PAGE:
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Present Continuous / Present Progressive Tense


The basic structure of Present Continuous is The present form of To Be (IS/AM/ARE) + V-ing

Present Continuous/Present Progressive is used to say that at the moment we are speaking, a person is in the middle of a process of doing something / activity or that something is happening and not finished yet
e.g:

-        Please be quiet. I am trying to concentrate
-        Kevin is in the kitchen. He is cooking the dinner
-        Sarah is not cooking in the kitchen. She is washing the dish
-        I am not hiding from you
-        Are you studying English?
-        Is Sarah sleeping?  

-         John: Where is Andrew? 
      Jane : He is watching TV
-     John and Jane are studying English now (John and Jane began the activity of study a few minutes ago, now they are still studying and not finished yet)


We can also use Present Continuous although the activity is not happening at the moment we are speaking:
-     Sarah meets Andrew at the school canteen then she tells Andrew “I want to continue my study in Japan so I’m learning Japanese now”
-     Brian is writing a novel. He’ll let you be the first to read when he has finished it (At the time this sentence is spoken, Brian is not writing something. The speaker intend to say that Brian has started to write the novel and has not finished yet.  Maybe at the time of speaking Brian is studying in the classroom or perhaps he is doing something else. For a situation like this we also can use Present Continuous)

We use Present Continuous when we talk about somethings that happen in the recent period of time (for example: today/this week/this evening etc.) and also to talk about something that is changing:
-      I’m working hard today. I have a lot to do
-      Is Andrew working this week?  
-      The quality of this company’s service is improving very fast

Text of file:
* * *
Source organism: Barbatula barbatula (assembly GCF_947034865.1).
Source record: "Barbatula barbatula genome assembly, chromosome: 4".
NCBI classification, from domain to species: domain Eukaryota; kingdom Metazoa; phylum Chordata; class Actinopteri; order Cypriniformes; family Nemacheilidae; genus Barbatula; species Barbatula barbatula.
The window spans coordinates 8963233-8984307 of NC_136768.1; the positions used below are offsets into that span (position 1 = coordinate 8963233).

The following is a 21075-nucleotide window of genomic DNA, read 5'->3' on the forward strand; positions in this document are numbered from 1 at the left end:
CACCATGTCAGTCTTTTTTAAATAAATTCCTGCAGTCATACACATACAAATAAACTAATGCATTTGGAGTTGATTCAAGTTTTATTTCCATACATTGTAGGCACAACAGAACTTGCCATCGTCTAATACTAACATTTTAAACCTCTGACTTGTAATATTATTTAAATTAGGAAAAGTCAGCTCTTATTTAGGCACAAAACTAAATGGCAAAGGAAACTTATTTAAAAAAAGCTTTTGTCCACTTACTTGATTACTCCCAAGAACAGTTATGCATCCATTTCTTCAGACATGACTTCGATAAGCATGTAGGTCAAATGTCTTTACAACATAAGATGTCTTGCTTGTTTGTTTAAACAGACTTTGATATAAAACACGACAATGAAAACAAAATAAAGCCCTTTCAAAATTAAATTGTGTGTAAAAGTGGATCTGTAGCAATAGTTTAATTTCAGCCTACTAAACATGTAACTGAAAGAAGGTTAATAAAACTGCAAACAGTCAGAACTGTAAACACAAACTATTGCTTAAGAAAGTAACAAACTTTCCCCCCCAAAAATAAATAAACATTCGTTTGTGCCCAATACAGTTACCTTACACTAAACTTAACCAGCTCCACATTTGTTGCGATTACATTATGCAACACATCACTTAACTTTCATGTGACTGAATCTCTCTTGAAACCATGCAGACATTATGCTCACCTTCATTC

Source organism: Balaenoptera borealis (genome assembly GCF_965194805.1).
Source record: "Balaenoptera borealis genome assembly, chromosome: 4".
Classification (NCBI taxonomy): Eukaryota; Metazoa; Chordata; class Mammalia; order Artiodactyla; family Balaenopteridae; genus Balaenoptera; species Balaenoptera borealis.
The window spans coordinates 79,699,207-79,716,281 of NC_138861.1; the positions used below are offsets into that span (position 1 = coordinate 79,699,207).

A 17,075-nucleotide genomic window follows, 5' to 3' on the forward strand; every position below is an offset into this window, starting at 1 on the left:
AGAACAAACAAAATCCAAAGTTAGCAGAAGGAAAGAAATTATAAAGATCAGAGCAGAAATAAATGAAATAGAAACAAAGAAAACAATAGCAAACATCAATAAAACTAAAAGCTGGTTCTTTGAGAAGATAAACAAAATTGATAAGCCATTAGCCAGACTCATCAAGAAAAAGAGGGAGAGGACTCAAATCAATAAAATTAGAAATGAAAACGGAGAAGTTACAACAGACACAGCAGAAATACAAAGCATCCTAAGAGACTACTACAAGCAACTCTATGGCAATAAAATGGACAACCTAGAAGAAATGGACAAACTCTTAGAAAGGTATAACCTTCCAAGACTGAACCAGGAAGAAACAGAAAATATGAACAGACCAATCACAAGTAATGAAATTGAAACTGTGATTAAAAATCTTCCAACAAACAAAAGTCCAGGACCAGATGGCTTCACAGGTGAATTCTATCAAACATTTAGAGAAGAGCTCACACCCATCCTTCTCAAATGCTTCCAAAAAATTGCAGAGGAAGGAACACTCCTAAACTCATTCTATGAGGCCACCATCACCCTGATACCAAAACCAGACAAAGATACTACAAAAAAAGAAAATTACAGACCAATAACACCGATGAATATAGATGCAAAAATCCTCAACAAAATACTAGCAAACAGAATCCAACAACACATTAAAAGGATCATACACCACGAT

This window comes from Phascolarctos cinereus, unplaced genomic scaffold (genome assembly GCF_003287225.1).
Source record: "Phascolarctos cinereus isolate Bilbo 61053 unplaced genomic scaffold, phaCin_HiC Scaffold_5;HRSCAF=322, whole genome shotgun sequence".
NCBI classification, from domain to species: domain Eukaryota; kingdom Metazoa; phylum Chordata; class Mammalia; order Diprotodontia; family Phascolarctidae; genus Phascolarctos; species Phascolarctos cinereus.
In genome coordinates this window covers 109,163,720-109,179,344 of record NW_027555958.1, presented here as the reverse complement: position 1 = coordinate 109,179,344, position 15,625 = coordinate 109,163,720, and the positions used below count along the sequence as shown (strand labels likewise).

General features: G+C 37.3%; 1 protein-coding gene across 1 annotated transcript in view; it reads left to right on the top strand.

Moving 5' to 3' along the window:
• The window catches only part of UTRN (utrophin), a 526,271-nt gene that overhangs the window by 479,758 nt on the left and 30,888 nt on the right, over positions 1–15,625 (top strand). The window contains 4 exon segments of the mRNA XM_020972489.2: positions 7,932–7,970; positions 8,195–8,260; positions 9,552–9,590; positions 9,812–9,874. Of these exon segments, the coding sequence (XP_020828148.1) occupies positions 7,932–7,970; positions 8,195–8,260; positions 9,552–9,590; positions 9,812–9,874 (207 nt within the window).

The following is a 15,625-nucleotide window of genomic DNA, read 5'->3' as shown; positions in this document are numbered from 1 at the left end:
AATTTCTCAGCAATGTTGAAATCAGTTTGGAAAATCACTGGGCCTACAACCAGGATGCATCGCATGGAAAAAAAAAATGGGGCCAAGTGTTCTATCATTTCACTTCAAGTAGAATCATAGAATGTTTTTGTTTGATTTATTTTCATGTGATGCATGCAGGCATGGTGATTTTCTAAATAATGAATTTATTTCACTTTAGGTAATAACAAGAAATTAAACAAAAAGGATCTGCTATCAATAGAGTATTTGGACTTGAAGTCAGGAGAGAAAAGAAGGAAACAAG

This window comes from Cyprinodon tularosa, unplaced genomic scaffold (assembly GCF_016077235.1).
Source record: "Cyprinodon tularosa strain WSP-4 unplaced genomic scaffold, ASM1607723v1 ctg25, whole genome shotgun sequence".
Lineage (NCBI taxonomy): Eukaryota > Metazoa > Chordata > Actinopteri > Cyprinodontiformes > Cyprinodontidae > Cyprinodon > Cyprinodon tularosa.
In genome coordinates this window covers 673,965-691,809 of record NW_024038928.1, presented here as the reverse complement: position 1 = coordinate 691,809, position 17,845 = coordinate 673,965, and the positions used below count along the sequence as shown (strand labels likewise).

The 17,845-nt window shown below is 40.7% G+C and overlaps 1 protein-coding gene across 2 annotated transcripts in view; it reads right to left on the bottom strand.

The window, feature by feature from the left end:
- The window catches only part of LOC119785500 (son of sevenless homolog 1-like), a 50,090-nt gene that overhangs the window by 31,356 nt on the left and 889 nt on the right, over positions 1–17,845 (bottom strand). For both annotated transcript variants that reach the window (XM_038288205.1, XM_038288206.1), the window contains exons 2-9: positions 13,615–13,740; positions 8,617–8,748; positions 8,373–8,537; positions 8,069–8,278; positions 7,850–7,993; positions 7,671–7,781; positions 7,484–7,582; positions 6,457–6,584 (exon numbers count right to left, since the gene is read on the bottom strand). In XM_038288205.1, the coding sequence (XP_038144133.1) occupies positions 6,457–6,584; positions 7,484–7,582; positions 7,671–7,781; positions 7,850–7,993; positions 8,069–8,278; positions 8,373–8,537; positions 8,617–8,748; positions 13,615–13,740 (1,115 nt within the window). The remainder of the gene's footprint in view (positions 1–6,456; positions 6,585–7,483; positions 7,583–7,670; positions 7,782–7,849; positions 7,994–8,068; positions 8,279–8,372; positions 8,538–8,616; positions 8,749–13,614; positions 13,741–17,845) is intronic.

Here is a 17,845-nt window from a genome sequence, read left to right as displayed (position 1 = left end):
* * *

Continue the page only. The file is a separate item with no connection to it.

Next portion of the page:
-      I can’t go to work now. My fever is getting worse  (Something about his illness is changing, that is; it is getting worse)

There are some verbs known as nonprogressive verb; verbs which are not used in the progressive / continuous tense (-ing form). These verbs describe a condition, not descibe an activity


NONPROGRESSIVE VERBS
Want
Need
Prefer
Imagine
Suppose
Feel
Understand
Realise
Know
Hate
Fear
Envy
Hear
Seem
Cost
Exist
Contain
Doubt
Believe
Mind
Appreciate
Forget
Remember
Like
Recognise
Owe
Care
Love
Mean
Think#
Have#
See#
Be#
Appear#
Weigh#
Taste#
Look#
Smell#
Feel#


Verbs verbs with ‘#’ can be used as well as progressive verb (Ving) with different meaning.

See the table below, The use the verbs in the form of Progressive vs Nonprogressive


NONPROGRESSIVE
PROGRESSIVE
She thinks the food is delicious
She is thinking about the work plan
A bag doesn’t weigh much
I’m weighing the apples
The kids appear to be happy
I’m appearing on the stage nervously
She looks happy
She’s looking at a computer screen
The food smells delicious
He’s smelling the food
Sarah is lazy
Sarah is being lazy

-     Sarah is lazy = Lazy already becomes the character/personality of Sarah
-     Sarah is being lazy = Right now, at the time of speaking, Sarah is being lazy (Lazy is not Sarah's personality)

The words Feel and Look can be used in the form of present simple as well as present continous when how a person feels or how a person looks like:
-     You look good
-     You are looking good
-     I feel better now 
-     I’m feeling better now